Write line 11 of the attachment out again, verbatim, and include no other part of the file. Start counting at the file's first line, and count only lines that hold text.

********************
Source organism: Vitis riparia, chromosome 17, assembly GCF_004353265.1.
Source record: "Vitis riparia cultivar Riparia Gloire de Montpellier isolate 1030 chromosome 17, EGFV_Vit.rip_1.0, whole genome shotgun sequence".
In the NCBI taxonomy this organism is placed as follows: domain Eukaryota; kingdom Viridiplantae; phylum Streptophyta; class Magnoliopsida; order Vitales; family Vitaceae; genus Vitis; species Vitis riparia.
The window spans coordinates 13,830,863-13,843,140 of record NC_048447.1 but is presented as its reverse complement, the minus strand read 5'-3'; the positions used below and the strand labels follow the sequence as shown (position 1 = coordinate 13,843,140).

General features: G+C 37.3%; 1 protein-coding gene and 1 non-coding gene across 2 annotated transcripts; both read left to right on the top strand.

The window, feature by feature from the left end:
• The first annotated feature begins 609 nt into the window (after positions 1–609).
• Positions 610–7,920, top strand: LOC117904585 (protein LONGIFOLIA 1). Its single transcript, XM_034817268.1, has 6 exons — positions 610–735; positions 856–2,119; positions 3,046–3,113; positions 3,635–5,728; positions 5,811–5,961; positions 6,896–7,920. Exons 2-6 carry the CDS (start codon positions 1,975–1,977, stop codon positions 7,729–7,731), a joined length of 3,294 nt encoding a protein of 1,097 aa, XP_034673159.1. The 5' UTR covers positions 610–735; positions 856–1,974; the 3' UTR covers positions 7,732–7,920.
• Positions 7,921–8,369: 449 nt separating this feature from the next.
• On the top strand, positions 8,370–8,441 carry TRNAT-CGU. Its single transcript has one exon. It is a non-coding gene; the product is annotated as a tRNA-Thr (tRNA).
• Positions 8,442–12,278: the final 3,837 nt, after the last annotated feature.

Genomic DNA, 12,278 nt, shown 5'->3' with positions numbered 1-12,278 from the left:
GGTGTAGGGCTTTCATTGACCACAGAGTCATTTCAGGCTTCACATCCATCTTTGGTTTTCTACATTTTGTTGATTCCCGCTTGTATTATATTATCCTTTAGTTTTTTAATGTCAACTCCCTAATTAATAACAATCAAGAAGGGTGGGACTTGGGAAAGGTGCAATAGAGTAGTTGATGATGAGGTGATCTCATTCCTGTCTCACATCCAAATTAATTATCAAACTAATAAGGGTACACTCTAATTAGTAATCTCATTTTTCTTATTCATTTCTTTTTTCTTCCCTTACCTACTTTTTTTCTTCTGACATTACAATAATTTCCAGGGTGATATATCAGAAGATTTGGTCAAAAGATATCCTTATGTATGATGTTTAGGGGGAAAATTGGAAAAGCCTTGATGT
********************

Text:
• Positions 8,442–12,278: the final 3,837 nt, after the last annotated feature.